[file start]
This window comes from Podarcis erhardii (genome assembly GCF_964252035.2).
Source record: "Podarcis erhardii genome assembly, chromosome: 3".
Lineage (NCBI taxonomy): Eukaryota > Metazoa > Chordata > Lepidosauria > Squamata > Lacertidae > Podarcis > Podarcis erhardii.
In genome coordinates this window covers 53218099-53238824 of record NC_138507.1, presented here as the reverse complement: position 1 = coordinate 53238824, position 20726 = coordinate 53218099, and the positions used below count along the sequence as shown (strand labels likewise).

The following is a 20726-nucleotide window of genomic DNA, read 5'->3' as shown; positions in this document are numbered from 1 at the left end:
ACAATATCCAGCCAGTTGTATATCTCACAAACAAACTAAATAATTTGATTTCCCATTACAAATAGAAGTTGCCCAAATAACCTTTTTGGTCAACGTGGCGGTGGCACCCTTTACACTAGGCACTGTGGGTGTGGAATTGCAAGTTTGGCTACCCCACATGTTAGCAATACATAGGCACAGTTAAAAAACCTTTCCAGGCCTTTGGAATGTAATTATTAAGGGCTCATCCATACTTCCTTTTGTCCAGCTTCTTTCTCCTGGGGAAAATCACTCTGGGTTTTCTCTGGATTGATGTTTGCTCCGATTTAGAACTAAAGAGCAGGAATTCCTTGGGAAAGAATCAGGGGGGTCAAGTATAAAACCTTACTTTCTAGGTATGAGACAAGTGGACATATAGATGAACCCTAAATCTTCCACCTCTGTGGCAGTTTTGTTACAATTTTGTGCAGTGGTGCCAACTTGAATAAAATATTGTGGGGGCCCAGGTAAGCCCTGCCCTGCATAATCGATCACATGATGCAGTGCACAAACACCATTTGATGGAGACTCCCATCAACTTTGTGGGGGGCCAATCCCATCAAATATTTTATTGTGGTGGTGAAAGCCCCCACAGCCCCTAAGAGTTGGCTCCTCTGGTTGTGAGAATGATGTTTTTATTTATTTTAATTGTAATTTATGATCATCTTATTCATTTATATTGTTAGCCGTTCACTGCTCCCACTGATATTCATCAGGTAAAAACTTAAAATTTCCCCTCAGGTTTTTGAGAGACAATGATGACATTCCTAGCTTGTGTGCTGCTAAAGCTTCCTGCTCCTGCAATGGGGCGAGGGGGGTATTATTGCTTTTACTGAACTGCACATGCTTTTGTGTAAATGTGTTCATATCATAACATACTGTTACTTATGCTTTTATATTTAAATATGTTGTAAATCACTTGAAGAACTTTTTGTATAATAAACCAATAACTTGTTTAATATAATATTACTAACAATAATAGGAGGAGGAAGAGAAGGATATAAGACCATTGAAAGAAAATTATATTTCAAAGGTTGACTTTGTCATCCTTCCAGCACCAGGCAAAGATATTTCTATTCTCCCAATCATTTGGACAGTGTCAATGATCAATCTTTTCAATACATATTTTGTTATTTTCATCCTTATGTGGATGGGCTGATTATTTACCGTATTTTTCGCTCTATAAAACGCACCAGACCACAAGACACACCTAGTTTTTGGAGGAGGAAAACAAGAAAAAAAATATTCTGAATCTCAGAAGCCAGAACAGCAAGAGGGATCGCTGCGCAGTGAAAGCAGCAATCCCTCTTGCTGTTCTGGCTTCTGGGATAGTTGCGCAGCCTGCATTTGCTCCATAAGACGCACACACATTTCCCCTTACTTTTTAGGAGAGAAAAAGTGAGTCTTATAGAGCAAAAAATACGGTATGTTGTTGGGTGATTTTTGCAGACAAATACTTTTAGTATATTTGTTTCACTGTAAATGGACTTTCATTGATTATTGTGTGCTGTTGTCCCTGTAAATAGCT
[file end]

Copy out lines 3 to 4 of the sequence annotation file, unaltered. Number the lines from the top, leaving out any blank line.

Lineage (NCBI taxonomy): Eukaryota > Metazoa > Chordata > Lepidosauria > Squamata > Lacertidae > Podarcis > Podarcis erhardii.
In genome coordinates this window covers 53218099-53238824 of record NC_138507.1, presented here as the reverse complement: position 1 = coordinate 53238824, position 20726 = coordinate 53218099, and the positions used below count along the sequence as shown (strand labels likewise).